That said, this will soon be a thing of the past as the updated G70 will arrive next year with a revamped wide-screen infotainment system.
In terms of practicality and cabin comfort, the G70 can seat five, with plenty of room up the front but considerably tighter at the rear. Headroom is just enough for anyone under six foot, and while knee room is adequate toe room is seriously lacking.
All except for the raised middle rear seat offer good comfort and support, while twin cup holders are featured both in the front and rear (housed in the drop-down centre arm rest) to cater for occupants seated in those seats.
Unlike the big cupholders the door pockets are tight, and you will struggle to fit a large water bottle in them.
Further back, the boot space of 330 litres is way down on all key rivals, not helped by the 60/40 split folding rear seats (usually 40/20/40 split for premium cars).
The 2.0-litre boosted four-pot in our 2.0T test car is a sweet little unit. With 179kW peaking at 6200rpm and 353Nm on tap from just 1400rpm, it feels sprightly and eager in most proceedings, with no noticeable lag or delay. It is right up there in terms of refinement, too, with it smooth and devoid of harshness for the most part.
The eight-speed automatic the engine is hooked up to is equally silky in its operation, and its intelligence in serving up the right gear for the right situation is hard to fault either. While there is hardly a need to take it out of auto, the steering wheel paddles are there should you desire to change gears manually.
The steering has good weightage, though there is not much in terms of road feedback – a common trait of electric-steer. But the weakest link is in the brakes – the brake pedal to be exact. It is too touchy, meaning it grabs right from the top of the pedal with lack of progressiveness. This makes it hard to regulate braking for a smooth operation.
While the base 2.0T G70 was never intended to be an out-and-out performance sedan, we are glad to report that it can hold its own on a set of challenging back roads. The Australian-specific suspension tuning by Hyundai’s local engineers endows the G70 with highly tractable on-the-edge handling that inspires confidence. With a 1683kg kerb weight it is not exactly a light car, but it feels light-footed and nimble, with good composure and grip around corners.
The ride quality is not as firm as some of the other sports sedan we have driven, too. Unlike V6 models, four-cylinder G70 variants do not have adaptive dampers but such well judged is the damper tuning that the ride over bad surfaces or bumps is remarkably compliant.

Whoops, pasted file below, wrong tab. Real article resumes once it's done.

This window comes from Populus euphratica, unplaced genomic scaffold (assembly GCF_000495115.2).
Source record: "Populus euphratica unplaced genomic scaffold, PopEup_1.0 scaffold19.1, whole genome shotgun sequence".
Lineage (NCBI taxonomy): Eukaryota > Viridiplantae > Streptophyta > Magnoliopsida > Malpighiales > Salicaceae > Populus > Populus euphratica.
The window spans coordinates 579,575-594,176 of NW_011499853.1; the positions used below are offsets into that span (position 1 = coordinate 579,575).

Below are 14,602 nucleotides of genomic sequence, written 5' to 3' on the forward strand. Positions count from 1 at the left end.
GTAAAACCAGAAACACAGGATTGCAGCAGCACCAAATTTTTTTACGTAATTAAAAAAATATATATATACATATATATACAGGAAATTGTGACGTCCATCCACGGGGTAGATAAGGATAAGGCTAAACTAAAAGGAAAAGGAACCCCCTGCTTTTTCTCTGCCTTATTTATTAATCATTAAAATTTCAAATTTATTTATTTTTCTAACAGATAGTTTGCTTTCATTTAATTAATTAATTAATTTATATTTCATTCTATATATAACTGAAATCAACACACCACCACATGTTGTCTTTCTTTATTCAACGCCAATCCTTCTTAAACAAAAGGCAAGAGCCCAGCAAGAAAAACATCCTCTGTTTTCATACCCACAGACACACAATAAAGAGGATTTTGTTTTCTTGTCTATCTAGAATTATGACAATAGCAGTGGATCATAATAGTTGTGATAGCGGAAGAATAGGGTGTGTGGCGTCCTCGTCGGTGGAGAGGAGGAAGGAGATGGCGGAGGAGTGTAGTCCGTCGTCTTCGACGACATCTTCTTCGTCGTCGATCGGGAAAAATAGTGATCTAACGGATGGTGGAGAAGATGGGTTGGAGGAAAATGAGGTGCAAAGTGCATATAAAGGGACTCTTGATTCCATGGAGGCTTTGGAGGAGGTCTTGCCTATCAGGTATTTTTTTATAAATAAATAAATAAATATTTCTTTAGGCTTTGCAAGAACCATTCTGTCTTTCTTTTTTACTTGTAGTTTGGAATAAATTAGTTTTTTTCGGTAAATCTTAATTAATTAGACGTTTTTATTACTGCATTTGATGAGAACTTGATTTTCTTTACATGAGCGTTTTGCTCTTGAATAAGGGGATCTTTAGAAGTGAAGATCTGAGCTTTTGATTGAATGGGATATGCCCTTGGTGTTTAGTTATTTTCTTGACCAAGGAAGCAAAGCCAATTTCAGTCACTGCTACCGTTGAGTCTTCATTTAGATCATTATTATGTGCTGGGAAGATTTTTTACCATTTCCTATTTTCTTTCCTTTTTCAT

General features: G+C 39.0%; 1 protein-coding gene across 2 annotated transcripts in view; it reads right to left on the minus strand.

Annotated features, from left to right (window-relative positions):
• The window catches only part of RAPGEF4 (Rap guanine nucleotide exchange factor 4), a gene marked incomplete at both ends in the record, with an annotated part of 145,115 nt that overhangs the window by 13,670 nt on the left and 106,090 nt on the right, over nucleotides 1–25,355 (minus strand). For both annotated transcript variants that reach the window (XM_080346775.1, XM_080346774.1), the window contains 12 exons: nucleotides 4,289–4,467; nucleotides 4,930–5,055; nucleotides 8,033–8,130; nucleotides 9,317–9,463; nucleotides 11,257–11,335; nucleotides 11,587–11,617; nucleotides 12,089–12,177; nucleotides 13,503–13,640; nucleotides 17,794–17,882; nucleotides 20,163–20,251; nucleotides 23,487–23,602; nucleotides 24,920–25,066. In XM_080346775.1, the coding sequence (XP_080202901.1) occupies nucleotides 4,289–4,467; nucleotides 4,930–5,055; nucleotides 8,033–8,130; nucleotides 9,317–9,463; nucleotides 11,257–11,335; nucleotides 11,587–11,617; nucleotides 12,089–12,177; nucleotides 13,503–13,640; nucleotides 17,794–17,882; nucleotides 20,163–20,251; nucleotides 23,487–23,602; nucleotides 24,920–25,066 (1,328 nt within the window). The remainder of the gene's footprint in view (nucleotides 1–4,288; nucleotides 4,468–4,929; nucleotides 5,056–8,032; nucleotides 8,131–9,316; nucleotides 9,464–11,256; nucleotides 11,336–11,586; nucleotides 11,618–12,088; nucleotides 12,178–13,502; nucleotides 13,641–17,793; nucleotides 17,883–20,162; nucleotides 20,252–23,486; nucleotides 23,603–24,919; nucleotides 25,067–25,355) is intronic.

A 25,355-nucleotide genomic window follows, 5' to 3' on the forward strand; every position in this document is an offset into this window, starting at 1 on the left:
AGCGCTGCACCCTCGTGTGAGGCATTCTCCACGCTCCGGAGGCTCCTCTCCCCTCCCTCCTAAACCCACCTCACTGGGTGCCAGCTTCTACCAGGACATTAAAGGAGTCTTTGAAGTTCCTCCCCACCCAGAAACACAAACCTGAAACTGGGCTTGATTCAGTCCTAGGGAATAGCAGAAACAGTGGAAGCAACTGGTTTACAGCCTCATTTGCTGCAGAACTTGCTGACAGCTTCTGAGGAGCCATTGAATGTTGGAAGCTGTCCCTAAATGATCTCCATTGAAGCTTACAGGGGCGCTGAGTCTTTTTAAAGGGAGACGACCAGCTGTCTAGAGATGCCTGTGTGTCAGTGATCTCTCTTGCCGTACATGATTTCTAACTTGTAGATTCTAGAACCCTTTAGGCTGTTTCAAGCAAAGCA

There is some road noise on coarser country roads, but for the most part the cabin is a serene and quiet place to be travelling in.
All Genesis G70 models come with 5 years/50,000km complimentary scheduled servicing, 5 years/unlimited kilometre warranty and 5 years roadside assist, the best ownership program in the premium space.
The luxury brand also prides itself in offering owners the ultimate convenience when it comes to having their cars serviced. Customers never have to step foot in a service centre (unless they want to). Genesis offers a pick and delivery service come service time with the customer given a Genesis loan car while theirs are being serviced.
On test and over a mix of urban and freeway use, the G70 2.0T’s trip computer indicated an average consumption of 9.9L/100km against its maker’s claimed of 8.7L/100km. While not too shabby, it is higher than the German competitors.
Design & Comfort
Performance & Handling
Equipment & Features
- Eager powertrain
- Great ride and handling balance
- Excellent built quality
- Value for money
- Hyundai-sourced infotainment system
- Touchy brake pedal
- Small boot
The Genesis brand may be relatively new in the luxury space, but its products portray quite the opposite, especially in the case of the G70. This is a formidable rival to the established Germans and a wake-up call for fellow challenger brands Lexus, Jaguar and Alfa Romeo.
The G70’s all-rounded appeal is hard not to like, and its class-leading ownership equation is even harder not to take notice of. You just have to shrug off that badge snobbery.
2020 Genesis G70 2.0T pricing and specification
|Price (Excl. on-road costs):||From: $59,300|
As tested: $59,300
|Warranty:||5 years/unlimited kilometers|
|Warranty Customer Service:||5 years roadside assist|
|Country of Origin:||South Korea|
|Service Intervals:||12 months/10,000km|
|Engine:||2.0-litre turbocharged, direct-injected four-cylinder petrol:|
179kW @ 6,200rpm, 353Nm @ 1,400-3,500rpm
|Power to Weight Ratio (W/kg):||108.7|
|0-100km/h (seconds):||Claimed: 5.9; Tested: 6.2|
|Combined Fuel Consumption (L/100km):||Claimed: 8.7 / Tested: 9.9|
|Fuel Capacity (L):||60|
|Body:||4-door sedan, 5 seats|
|Dimensions (L/W/H/W-B) mm:||4,685/1,850/1,400/2,835|
|Turning Circle Between Kerbs:||11.0|
|Kerb Weight (kg):||1,683|
|Boot Space (L):||330|
|Towing Capacity (kg):||Braked: 1,200/Unbraked: 750|